CNN’s Candy Crowley received the Goldsmith career award and delivered an address that she devoted mainly to misgivings about Twitter — an odd topic that led me to make this observation as I live-tweeted her talk:

The Shorenstein Center Storified all the proceedings. Click here to have a look.

Goldsmith investigative award goes to the Chicago Tribune

Now it can be told. The Goldsmith Prize for Investigative Reporting was awarded on Tuesday evening to the Chicago Tribune for its “Playing with Fire” series, on an unholy alliance between the chemical and tobacco industries. As the Tribune puts it:

The average American baby is born with 10 fingers, 10 toes and the highest recorded levels of flame retardants among infants in the world. The toxic chemicals are present in nearly every home, packed into couches, chairs and many other products. Two powerful industries — Big Tobacco and chemical manufacturers — waged deceptive campaigns that led to the proliferation of these chemicals, which don’t even work as promised.

If you are interested in learning more about the Goldsmith event, please click here for a Storify put together by the Joan Shorenstein Center at Harvard’s Kennedy School, which administers the awards. (A few of the tweets are mine.) It includes coverage of the keynote address by New York Times columnist Nicholas Kristof, who received the Goldsmith career award.

Goldsmith awards reflect the changing media landscape

I recently had the privilege of helping to judge more than 100 entries for the 2013 Goldsmith Prize for Investigative Reporting, which is administered by Harvard’s Joan Shorenstein Center. We chose six finalists, which were announced immediately, and a winner, which will be honored on Tuesday evening.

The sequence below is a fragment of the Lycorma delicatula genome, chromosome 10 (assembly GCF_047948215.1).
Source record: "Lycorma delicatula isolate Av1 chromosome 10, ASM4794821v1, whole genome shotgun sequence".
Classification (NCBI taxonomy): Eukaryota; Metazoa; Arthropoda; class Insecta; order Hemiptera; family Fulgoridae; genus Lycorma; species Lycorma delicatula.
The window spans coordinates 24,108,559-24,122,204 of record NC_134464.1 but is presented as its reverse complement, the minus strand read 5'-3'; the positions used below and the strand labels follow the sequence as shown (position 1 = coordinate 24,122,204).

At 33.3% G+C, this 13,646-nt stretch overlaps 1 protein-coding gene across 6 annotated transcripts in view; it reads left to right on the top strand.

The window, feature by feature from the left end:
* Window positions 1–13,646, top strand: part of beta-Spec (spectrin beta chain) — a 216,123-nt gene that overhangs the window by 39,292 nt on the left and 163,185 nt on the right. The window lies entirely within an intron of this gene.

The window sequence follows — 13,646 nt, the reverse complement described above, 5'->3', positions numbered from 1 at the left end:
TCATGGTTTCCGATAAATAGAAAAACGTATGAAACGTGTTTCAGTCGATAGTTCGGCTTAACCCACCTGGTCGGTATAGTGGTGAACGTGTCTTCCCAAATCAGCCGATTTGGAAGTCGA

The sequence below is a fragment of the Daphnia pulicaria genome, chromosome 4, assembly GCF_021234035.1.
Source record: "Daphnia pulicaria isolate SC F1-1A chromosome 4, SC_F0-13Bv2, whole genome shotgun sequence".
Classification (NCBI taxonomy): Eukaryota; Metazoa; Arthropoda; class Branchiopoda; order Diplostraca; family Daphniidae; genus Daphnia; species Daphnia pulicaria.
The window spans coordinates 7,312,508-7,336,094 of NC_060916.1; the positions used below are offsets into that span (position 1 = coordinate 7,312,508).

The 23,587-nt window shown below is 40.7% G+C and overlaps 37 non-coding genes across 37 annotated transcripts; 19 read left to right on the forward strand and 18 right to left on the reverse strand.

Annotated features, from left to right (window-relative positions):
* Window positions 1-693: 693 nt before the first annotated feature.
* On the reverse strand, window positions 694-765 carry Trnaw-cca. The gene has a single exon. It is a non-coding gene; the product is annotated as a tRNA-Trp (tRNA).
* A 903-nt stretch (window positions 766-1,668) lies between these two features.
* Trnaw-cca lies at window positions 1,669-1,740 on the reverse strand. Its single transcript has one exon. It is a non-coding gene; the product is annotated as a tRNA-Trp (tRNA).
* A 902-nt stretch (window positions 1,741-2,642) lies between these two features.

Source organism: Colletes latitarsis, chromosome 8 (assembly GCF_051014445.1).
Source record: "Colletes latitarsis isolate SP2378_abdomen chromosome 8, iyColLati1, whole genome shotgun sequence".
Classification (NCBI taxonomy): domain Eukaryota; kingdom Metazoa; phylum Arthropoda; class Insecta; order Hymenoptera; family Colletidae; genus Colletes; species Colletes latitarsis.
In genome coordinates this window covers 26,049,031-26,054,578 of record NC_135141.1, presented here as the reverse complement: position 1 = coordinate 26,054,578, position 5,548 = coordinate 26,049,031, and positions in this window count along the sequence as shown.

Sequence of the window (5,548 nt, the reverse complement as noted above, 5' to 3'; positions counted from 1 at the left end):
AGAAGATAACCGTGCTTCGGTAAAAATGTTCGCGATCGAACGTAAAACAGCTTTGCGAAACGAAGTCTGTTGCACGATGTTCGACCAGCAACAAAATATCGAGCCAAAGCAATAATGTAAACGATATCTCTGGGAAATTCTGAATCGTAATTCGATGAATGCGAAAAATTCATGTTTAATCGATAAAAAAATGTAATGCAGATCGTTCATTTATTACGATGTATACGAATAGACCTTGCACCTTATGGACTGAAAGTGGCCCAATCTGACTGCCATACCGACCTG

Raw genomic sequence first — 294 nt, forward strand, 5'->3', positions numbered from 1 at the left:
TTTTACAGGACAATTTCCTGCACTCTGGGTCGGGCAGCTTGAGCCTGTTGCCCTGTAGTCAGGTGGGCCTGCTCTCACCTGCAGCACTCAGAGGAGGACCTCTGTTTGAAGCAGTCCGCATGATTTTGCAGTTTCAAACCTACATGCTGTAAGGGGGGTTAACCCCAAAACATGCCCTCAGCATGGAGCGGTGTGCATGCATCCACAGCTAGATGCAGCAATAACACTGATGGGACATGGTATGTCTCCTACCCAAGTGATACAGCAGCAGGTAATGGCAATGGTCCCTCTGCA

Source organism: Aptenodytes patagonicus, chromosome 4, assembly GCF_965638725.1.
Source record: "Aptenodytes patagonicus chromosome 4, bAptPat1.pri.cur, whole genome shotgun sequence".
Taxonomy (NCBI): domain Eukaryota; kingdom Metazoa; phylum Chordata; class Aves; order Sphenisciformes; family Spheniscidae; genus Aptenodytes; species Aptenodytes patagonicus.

At a time when news organizations are struggling to survive, it was heartening to see so much good work. But the finalists also show how the world of investigative journalism is changing.

For instance, two of the newspapers that made it to the finalists’ circle, the Los Angeles Times and the Chicago Tribune, are owned by the troubled Tribune Co., which recently came out of bankruptcy and is now up for sale. If Tribune Co. ends up with the wrong owner, investigative excellence at its newspapers could become a thing of the past.

On the other hand, another finalist was produced by a collabortion among nonprofit news organizations: the Center for Public Integrity, Global Integrity, Public Radio International and the Investigative News Network. This is no longer surprising. Rather, it is further evidence that nonprofits are essential to carrying out public-service journalism.

Further evidence of the way things are in 2013: two of the finalists were produced by the New York Times, which, despite financial problems of its own, is more firmly established today as our leading news organization than perhaps at any other time in our history.

The sixth finalist is from the Atlanta Journal-Constitution, a Cox paper that has been experiencing something of a revival in recent years.

The finalists’ entries themselves run the gamut, from sexual abuse in Boy Scout troops, to Walmart’s corporate misbehavior in Mexico, to how the chemical and tobacco industries conspired to foist toxic flame retardants upon the public.

In addition to the investigative reporting award, also to be presented on Tuesday will be the Career Award for Excellence in Journalism, which will go to keynote speaker Nicholas Kristof, a columnist for the New York Times. The Goldsmith Book Prize will go to Jonathan M. Ladd for “Why Americans Hate the Media and How it Matters” and Rebecca MacKinnon for “Consent of the Networked: The Worldwide Struggle for Internet Freedom.”

The event, which is open to the public, will begin at 6 p.m. in the John F. Kennedy Jr. Forum at 79 JFK St. near Harvard Square.